Anxiety disorders are the most common mental illness, affecting about 40 million adults in the United States. The Department of Psychological Science at Northern Michigan University is researching a nontraditional approach—a mobile phone app—to treat negative emotional symptoms related to anxiety. NMU’s Cognitive x Affective Behavior & Integrative Neuroscience (CABIN) Lab is seeking participants for a six-week study involving cell phone use. A National Institute of Mental Health grant is supporting the project.
The research seeks to determine if attention bias modification (ABM) training through cell phone use is an efficient treatment for anxiety. The study will assess the extent to which ABM changes the structure of the brain and how these structural changes relate to the effectiveness of ABM training.
“The use of ABM at home through a mobile phone app is uncommon,” said Joshua Carlson, CABIN Lab director and psychology professor Joshua Carlson. “Previous research on ABM and anxiety has not explored the structural changes in the brain that follow ABM training and how these changes relate to changes in anxiety symptoms.”
Neuroimaging using MRI and Electroencephalography (EEG) will be conducted before and after the training. The lab will pay up to $65 to NMU students or community members who are 18-42 years old to participate. They must be right-handed in order to reduce the potential influence of handedness on the results.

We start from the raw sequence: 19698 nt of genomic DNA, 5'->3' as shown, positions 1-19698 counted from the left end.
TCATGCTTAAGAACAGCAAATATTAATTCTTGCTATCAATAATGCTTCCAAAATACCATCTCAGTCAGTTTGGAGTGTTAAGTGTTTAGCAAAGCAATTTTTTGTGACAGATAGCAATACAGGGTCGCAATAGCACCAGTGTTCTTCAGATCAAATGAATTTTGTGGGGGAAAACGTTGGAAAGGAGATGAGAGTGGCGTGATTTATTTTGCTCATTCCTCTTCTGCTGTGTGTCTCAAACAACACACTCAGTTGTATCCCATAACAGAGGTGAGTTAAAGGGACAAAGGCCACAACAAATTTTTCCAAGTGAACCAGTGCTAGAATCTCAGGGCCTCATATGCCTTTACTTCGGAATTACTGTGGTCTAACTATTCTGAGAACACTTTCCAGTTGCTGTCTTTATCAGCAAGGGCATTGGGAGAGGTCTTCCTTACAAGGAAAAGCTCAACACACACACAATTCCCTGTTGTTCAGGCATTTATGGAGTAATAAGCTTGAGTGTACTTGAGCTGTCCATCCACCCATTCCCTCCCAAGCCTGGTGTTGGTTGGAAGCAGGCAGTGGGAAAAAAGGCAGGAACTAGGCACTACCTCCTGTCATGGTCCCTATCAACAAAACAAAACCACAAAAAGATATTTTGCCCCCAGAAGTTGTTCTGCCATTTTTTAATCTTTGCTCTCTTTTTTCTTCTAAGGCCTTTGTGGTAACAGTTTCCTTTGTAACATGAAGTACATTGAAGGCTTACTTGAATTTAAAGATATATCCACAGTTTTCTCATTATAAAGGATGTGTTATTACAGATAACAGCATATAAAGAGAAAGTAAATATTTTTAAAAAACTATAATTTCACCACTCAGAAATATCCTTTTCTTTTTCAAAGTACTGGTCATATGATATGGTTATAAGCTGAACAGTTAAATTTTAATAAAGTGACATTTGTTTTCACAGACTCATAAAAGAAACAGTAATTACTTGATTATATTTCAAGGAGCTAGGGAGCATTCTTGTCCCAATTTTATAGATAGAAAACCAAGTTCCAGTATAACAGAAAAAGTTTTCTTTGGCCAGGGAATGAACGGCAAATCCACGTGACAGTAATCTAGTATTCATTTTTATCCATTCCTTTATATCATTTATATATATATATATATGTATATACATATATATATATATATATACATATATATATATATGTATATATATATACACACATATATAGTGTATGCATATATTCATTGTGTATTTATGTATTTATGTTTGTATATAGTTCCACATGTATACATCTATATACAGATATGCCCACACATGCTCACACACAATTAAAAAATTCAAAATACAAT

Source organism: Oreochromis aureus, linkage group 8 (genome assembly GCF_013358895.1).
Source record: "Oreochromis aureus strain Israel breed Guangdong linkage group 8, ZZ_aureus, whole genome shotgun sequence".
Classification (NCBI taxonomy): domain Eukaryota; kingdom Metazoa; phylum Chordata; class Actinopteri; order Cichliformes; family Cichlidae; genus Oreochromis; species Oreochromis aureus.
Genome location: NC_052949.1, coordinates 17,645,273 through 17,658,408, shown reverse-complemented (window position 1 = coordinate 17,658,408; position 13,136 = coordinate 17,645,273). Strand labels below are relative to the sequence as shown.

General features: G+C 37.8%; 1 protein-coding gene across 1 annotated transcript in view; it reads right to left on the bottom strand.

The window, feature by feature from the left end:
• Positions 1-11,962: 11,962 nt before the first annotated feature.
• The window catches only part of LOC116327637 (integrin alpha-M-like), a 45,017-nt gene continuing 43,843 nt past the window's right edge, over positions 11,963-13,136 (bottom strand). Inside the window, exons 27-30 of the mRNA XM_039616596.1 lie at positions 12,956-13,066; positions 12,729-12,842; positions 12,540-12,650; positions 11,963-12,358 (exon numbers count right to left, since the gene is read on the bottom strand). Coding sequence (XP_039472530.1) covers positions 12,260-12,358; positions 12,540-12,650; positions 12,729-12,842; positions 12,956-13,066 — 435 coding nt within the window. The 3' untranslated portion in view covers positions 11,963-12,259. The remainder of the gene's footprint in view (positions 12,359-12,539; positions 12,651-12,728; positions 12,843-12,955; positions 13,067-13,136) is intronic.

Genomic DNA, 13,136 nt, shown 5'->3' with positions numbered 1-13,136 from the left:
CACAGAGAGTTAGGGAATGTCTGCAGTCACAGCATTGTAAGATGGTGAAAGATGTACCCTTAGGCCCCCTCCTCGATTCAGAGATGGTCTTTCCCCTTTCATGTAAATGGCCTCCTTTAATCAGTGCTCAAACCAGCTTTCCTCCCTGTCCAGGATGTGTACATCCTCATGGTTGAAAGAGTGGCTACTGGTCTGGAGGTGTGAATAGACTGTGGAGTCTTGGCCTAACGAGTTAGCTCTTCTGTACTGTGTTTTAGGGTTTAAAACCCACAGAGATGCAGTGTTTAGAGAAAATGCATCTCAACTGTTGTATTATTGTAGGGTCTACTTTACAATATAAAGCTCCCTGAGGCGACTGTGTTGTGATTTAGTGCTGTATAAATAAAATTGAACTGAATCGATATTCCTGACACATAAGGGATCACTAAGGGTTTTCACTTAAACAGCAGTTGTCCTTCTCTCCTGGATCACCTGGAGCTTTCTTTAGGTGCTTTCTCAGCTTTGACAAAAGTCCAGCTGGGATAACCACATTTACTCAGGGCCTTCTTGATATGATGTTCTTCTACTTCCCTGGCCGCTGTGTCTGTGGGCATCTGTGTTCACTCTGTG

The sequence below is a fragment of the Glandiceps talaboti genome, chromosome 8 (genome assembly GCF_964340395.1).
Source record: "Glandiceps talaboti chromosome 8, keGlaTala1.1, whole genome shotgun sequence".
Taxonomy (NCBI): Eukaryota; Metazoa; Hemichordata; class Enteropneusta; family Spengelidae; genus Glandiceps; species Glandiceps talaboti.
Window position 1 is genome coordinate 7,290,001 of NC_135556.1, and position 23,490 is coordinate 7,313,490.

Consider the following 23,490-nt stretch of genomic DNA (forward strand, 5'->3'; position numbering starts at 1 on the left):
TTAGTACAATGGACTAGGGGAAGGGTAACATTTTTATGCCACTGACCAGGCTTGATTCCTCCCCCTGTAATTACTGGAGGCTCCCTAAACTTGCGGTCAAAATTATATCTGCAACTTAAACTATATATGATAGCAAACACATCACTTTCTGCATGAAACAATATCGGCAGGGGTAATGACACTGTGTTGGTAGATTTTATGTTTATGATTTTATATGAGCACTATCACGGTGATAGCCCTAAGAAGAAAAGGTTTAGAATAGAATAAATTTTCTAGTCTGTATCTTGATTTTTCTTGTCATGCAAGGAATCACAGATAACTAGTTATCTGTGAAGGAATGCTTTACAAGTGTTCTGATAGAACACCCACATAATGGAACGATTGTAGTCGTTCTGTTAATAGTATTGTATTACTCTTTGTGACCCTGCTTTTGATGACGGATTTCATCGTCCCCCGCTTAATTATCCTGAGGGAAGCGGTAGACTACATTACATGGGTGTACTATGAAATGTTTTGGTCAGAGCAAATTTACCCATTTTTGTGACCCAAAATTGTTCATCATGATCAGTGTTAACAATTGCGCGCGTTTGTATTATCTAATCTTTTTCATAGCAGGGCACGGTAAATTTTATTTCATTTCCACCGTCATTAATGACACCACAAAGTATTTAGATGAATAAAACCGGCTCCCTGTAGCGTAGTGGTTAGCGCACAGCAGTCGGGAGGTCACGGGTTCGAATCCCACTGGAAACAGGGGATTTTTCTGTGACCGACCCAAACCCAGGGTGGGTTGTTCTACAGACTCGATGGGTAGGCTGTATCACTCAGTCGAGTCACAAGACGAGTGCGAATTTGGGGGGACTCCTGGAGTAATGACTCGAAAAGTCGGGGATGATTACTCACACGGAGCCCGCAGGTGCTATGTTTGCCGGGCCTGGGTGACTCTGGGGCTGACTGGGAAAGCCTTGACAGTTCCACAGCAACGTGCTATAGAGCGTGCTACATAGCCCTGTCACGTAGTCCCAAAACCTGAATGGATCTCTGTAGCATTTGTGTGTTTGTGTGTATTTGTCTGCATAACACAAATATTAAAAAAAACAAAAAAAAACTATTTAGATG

Carlson is conducting the research with help from students, who are assisting in collecting, analyzing and presenting data. Graduate student Jeremy Andrzejewski said he came to NMU explicitly to work for Carlson on the project.
“I find this area of research to be important because I have seen how anxiety disorders impact people in my life that are close to me, and any efforts we can make to provide possible mitigation of these negative symptoms is personally important and worth investigating,” Andrzejewski said. “In particular, my research interests focus on how we can utilize neuroimaging techniques to help determine efficacy of possible anxiety treatments. I am also interested in using neuroimaging techniques in an effort to elucidate the neuroanatomical mechanisms that contribute to anxiety and mood disorders. My thesis involves using EEG to help aid this investigation of ABM efficiency.”
Andrzejewski said the opportunity provides hands-on laboratory experience he would not have had elsewhere.
“In particular, the ability to take pre- and post-measures and the ability to combine MRI with EEG in order to look at aspects of both functional and structural changes within the brain,” he said. “This combination provides a new level of insight and permits me to expand my knowledge of EEG and address some of the limitations with this method of imaging with MRI data.”
For further information or to sign up for the study, Joshua Carlson can be reached at firstname.lastname@example.org.